National Book Award winner Paul Monette’s acclaimed first book of poetry
Originally published in 1975, The Carpenter at the Asylum was Monette’s first literary success. In this collection of poems, he writes with playfulness and candor of everything from fairy tales to the change of seasons. “All things glitter like fresh milk,” he writes in one poem. And indeed, these works pull a sparklingly strange beauty from everyday objects and experiences.
This ebook features an illustrated biography of Paul Monette including rare images and never-before-seen documents from the Paul Monette papers of the UCLA Library Special Collections.read more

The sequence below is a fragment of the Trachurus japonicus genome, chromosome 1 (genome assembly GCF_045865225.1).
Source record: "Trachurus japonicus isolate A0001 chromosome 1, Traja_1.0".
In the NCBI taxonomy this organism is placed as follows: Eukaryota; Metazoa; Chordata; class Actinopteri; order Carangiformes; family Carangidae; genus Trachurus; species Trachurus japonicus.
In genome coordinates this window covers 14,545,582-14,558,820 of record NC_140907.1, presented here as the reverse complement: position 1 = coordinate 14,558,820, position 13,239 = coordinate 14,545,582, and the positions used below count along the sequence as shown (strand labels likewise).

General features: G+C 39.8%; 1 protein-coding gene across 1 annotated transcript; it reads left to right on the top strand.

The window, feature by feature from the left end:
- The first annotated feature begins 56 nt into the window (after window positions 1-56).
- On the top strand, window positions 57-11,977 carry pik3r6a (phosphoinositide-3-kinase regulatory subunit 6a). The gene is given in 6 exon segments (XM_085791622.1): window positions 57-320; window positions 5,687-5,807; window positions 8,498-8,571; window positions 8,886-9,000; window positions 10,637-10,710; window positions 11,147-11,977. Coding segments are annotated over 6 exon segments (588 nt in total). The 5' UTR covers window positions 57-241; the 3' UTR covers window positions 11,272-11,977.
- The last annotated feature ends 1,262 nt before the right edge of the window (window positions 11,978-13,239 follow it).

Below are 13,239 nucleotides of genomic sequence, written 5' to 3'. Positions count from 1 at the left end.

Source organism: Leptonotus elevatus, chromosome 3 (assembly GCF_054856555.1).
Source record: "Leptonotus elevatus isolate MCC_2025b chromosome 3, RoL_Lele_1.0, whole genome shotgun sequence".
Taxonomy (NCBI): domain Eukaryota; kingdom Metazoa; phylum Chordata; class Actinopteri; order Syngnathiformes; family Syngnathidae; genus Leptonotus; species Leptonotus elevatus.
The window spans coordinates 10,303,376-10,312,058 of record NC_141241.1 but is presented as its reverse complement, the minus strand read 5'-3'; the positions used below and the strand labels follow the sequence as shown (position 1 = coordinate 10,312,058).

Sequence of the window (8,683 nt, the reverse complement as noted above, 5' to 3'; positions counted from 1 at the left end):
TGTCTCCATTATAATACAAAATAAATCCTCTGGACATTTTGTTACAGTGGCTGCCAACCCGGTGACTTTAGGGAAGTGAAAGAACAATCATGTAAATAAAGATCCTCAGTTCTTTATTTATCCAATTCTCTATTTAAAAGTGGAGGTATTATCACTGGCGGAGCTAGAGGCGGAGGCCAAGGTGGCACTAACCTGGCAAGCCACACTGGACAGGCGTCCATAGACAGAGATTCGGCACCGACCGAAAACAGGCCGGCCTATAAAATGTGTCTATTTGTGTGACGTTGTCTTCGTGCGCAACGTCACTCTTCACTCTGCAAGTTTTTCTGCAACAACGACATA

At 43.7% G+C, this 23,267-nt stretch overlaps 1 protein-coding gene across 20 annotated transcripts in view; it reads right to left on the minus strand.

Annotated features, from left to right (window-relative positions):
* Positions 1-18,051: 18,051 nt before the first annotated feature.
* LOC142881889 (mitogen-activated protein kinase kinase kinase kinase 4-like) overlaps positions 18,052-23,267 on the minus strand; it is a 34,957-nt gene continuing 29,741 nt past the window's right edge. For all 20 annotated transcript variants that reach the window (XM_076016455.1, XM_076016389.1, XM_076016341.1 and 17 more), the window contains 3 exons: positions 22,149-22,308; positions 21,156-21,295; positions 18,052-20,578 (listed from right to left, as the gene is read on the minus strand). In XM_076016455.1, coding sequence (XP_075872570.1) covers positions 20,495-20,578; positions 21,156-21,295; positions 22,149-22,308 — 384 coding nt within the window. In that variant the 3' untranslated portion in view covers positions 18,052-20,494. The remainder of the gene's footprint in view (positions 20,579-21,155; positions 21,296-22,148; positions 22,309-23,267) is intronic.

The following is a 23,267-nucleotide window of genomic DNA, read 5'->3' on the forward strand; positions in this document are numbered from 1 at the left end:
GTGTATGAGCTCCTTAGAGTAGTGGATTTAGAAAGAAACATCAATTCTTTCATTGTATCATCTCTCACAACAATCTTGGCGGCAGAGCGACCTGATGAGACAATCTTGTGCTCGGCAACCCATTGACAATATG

Paul Monette (1945–1995) was an author, poet, and gay rights activist. Born in Massachusetts and educated at Yale University, he moved with his partner Roger Horwitz to Los Angeles in 1978 and became involved in the gay rights movement. Monette’s writing captures the sense of heartbreak and loss at the center of the AIDS crisis. His first novel, Taking Care of Mrs. Carroll, was published in 1978, and he went on to write several more works of fiction, poetry, and memoir. Borrowed Time: An AIDS Memoir, the tender account of his partner’s battle with the disease, earned him both PEN Center West and Lambda literary awards. In 1992, Monette won the National Book Award in Nonfiction for Becoming a Man: Half a Life Story, an autobiography detailing his early life and his struggle with his sexuality. Written as a classic coming-of-age story, Becoming a Man became a seminal coming-out story. In 1995, Monette founded the Monette-Horwitz Trust, which honors individuals and organizations working to combat homophobia. Monette died in his home in West Hollywood in 1995 of complications from AIDS.read more